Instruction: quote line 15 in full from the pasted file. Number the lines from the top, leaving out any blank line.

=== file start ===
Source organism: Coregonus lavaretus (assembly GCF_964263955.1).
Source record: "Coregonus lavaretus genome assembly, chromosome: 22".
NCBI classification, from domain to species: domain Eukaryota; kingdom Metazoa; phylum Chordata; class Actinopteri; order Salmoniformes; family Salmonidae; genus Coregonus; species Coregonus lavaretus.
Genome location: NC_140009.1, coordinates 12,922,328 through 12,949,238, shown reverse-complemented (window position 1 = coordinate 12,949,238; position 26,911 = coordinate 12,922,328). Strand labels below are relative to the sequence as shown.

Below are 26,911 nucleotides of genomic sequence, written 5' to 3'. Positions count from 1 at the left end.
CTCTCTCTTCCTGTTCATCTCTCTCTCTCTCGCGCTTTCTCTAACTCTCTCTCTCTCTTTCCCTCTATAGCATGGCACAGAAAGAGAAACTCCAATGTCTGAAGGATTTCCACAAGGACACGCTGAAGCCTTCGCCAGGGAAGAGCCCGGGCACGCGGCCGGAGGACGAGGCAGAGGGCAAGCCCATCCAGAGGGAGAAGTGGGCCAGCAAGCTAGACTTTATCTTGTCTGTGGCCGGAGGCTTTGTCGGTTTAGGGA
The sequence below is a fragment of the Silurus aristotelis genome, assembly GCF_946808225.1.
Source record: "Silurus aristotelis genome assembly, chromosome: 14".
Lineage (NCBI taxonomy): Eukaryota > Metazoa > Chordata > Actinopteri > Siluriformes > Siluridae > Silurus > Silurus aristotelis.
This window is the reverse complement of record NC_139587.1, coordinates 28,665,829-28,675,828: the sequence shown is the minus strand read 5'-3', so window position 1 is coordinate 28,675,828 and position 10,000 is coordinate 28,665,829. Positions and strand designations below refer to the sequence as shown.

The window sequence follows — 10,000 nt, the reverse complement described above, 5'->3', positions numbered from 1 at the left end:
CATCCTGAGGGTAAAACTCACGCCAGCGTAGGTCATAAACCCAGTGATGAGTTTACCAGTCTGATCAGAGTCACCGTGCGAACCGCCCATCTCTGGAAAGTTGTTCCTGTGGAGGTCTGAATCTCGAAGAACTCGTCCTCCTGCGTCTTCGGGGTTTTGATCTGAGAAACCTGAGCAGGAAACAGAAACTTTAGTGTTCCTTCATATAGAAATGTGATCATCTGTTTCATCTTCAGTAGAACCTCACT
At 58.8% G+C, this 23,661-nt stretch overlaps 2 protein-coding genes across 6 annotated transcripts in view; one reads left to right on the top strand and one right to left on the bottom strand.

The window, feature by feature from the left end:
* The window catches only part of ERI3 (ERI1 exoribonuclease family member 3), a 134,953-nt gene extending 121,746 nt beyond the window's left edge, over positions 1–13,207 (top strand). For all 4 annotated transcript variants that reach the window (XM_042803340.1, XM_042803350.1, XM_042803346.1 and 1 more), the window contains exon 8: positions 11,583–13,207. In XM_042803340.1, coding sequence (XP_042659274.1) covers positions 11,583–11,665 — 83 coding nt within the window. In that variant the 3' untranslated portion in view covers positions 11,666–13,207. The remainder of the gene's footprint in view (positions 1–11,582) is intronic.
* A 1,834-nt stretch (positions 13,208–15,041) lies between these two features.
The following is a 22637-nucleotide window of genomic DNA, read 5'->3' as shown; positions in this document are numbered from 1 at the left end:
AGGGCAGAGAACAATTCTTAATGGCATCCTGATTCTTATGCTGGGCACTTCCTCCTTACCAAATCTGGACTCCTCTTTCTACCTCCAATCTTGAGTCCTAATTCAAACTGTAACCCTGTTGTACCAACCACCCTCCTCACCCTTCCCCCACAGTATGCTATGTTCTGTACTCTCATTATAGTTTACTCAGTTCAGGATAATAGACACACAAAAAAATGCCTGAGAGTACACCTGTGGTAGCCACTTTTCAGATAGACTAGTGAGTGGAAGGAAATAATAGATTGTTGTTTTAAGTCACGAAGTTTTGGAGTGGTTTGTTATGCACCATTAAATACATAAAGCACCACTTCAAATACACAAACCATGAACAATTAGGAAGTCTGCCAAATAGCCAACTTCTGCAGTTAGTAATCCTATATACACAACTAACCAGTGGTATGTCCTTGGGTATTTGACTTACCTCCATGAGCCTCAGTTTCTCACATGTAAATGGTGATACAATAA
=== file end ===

* The window catches only part of ERI3 (ERI1 exoribonuclease family member 3), a 134,953-nt gene extending 121,746 nt beyond the window's left edge, over positions 1–13,207 (top strand). For all 4 annotated transcript variants that reach the window (XM_042803340.1, XM_042803350.1, XM_042803346.1 and 1 more), the window contains exon 8: positions 11,583–13,207. In XM_042803340.1, coding sequence (XP_042659274.1) covers positions 11,583–11,665 — 83 coding nt within the window. In that variant the 3' untranslated portion in view covers positions 11,666–13,207. The remainder of the gene's footprint in view (positions 1–11,582) is intronic.